Bridging artificial intelligence and the life sciences – launch of ELLIS Heidelberg
A newly established research unit will support artificial intelligence and machine learning in the life sciences, and will link its activities in Heidelberg with other research institutes internationally. The unit is part of ELLIS – the European Laboratory for Learning and Intelligent Systems – and will enable substantial progress in data analysis in medicine and the life sciences. ELLIS Heidelberg was founded by scientists from the German Cancer Research Center, EMBL Heidelberg, and Heidelberg University.
Researchers from all life science disciplines – from fundamental biological research to medical applications – generate immense datasets. Analysing these datasets and gaining new knowledge from them is a growing challenge for scientists. The fields of artificial intelligence (AI) and machine learning are developing fast, and their tools and methods can help researchers to carry out large-scale data analysis more efficiently. However, these methods have so far been largely untapped in the life sciences.
A newly founded research unit of the European Laboratory for Learning and Intelligent Systems (ELLIS) will bring together the best AI researchers in Heidelberg – working in medicine or the life sciences – to increase the level of cooperation between the participating institutes and ensure that AI research in Heidelberg can have international impact. “The ELLIS unit in Heidelberg is intended as a bridge, connecting the life sciences sphere with the world of AI,” says Anna Kreshuk, a group leader at EMBL and one of the ELLIS unit co-directors.
ELLIS is a pan-European network of leading researchers in the field of artificial intelligence. The ELLIS network was inspired by the structure of EMBL and the European Molecular Biology Organization (EMBO). ELLIS has the ambition of promoting AI research in Europe and fostering novel innovations. The network currently comprises 28 units in 14 European countries.
Many AI research groups in Europe are embedded in larger institutions that do not focus on AI methodology and research. ELLIS aims to overcome this challenge by creating a network of researchers, all working with AI and machine learning procedures but supporting various scientific fields. This makes it easier for researchers to inform themselves about existing methods and share these methods with each other. “The methods used in different areas are often close to each other. However, due to the lack of exchange, a method developed in one field is often not used in another one, simply because people are not aware that this method exists. ELLIS aims to change that!” explains Anna Kreshuk.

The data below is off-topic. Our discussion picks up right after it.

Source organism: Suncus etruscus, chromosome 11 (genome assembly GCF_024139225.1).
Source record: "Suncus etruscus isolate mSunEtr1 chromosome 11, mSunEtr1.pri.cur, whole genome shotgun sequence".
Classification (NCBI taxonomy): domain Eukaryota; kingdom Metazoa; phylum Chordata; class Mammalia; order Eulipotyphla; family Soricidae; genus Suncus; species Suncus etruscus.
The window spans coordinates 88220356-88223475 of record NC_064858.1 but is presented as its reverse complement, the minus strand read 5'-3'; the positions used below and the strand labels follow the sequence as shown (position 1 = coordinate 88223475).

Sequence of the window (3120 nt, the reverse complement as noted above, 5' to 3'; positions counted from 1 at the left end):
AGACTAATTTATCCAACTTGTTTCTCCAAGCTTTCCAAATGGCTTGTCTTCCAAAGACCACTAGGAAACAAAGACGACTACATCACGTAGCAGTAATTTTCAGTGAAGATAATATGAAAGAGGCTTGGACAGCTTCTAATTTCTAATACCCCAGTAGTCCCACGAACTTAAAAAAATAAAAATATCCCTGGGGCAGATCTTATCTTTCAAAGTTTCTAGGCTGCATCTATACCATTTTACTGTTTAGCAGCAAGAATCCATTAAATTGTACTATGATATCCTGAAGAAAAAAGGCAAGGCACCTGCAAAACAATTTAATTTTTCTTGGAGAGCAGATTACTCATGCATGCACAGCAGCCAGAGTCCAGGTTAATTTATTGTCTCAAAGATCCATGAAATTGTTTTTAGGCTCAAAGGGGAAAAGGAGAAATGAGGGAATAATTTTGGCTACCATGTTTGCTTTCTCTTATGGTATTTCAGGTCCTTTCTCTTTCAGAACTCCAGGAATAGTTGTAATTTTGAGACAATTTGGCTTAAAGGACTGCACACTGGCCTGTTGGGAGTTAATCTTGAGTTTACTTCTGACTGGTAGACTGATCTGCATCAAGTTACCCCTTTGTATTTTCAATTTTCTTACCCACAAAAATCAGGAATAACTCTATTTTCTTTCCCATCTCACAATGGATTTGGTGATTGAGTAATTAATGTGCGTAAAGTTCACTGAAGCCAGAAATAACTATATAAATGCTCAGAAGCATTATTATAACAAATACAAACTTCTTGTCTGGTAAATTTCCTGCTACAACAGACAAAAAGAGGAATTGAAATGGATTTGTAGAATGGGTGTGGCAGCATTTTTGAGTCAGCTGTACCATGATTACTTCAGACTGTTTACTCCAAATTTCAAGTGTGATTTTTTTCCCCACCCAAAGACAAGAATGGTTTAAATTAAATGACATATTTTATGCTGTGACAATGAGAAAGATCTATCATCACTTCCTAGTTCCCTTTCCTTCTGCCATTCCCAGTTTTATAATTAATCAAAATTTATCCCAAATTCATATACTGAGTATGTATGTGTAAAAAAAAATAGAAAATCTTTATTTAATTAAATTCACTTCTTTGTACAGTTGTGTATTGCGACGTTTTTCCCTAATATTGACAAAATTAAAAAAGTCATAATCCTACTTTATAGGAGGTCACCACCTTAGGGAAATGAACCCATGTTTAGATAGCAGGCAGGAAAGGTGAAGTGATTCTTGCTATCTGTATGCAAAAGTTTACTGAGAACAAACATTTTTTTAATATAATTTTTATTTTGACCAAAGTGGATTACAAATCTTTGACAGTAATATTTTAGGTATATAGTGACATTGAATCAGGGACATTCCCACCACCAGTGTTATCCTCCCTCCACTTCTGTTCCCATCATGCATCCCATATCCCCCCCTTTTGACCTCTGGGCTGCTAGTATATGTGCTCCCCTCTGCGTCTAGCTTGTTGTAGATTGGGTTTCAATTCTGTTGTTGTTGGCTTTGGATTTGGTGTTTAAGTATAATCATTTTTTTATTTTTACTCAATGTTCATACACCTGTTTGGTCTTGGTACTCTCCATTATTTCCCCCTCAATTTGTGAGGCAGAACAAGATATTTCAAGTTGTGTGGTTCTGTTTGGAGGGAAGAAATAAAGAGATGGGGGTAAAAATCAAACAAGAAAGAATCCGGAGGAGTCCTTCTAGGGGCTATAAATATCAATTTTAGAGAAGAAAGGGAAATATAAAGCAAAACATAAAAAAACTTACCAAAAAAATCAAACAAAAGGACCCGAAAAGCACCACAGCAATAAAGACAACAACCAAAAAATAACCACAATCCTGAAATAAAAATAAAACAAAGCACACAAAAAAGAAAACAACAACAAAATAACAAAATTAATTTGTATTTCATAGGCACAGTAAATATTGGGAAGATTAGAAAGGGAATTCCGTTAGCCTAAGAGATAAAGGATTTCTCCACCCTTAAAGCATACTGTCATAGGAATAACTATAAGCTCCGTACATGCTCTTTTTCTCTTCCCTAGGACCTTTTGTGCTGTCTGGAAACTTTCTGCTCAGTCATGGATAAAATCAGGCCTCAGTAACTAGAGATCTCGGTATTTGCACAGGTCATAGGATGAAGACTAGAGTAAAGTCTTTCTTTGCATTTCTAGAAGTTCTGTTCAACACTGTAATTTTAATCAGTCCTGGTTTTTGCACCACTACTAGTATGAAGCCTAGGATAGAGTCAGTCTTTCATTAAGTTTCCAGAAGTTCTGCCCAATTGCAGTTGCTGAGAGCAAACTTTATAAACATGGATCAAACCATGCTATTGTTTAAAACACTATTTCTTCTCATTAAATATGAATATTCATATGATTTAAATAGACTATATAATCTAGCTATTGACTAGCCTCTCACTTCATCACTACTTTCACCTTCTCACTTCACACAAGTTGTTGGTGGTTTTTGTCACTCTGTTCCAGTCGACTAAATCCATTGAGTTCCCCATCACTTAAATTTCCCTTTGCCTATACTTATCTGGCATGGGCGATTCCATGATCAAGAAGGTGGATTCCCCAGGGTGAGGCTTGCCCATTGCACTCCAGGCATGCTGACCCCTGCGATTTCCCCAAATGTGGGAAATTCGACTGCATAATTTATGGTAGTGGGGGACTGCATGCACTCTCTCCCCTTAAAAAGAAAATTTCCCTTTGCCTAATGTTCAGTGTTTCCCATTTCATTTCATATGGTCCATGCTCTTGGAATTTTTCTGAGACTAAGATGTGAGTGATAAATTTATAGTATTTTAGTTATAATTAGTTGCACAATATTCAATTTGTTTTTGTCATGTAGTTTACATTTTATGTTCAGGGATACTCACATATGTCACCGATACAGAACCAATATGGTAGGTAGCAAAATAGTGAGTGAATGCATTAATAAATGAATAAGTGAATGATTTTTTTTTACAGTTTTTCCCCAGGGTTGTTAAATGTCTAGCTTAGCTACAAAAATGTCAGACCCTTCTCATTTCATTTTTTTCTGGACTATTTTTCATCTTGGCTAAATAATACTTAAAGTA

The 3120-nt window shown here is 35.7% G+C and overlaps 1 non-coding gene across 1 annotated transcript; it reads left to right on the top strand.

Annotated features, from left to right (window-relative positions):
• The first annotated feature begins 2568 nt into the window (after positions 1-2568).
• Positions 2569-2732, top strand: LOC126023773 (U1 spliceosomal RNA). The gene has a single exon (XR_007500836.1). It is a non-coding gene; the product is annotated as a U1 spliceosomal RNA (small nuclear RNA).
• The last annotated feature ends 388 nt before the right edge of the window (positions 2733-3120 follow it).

“AI and machine learning are key technologies and innovation drivers for our future,” says Theresia Bauer, Minister of Science, Research and Arts for the German federal state of Baden-Württemberg. “Baden-Württemberg as a research location offers enormous potential in this field, which also includes the Heidelberg research institutions which are leaders in the development of AI applications in the medical and life sciences. I am pleased and proud that Heidelberg is the third ELLIS unit in our state to start working on the future field of the interface between AI and the life sciences. This means that ‘AI made in BW’ wins overall.”
The new ELLIS unit in Heidelberg focuses on questions arising in the life sciences, covering the fundamental principles of life, but also health and cancer research. This includes methods for the interpretation of medical imaging data, or for coping with the diversity of omics data, which encompasses a range of data types that provide complete genetic or molecular profiles of humans or other organisms. The unit will develop new methods for AI and will link technologies with data from the life sciences and make these available to the research community. “In Heidelberg, we want to demonstrate the enormous potential of AI and machine learning to enable us to better cope with the huge challenges of biomedicine, oncology, and the health sciences as a whole,” explains Oliver Stegle, a group leader at EMBL, Head of the Division of Computational Genomics and System Genetics at the German Cancer Research Center (DKFZ), and co-director and spokesperson of the new unit.
The new ELLIS unit brings together scientists from three leading Heidelberg research institutes: EMBL Heidelberg, the Heidelberg University, and DKFZ. “ELLIS Heidelberg offers a unique opportunity to combine the outstanding research in machine learning in Heidelberg and contribute to solving important medical problems,” says Carsten Rother, co-director of Heidelberg University.
While the founding members are already active in the ELLIS network, the newly established unit will allow them to work more closely together. It will also increase the international visibility of the AI research groups in Heidelberg, and will make it easier to hire talented people in this very competitive field. “We have to become a bigger player in the field to compete with other, dedicated AI research centres,” says Oliver Stegle. The unit has already planned not only its research activities but also an interdisciplinary training programme for young scientists. This new initiative is open for joint projects with industry and is already supported by an existing network of industry partners.
To study the effect of commonly used drugs on bacterial envelopes, EMBL scientists applied a biochemical assay using a colour reaction. The deeper the red, the stronger the disruptive effect of the drug.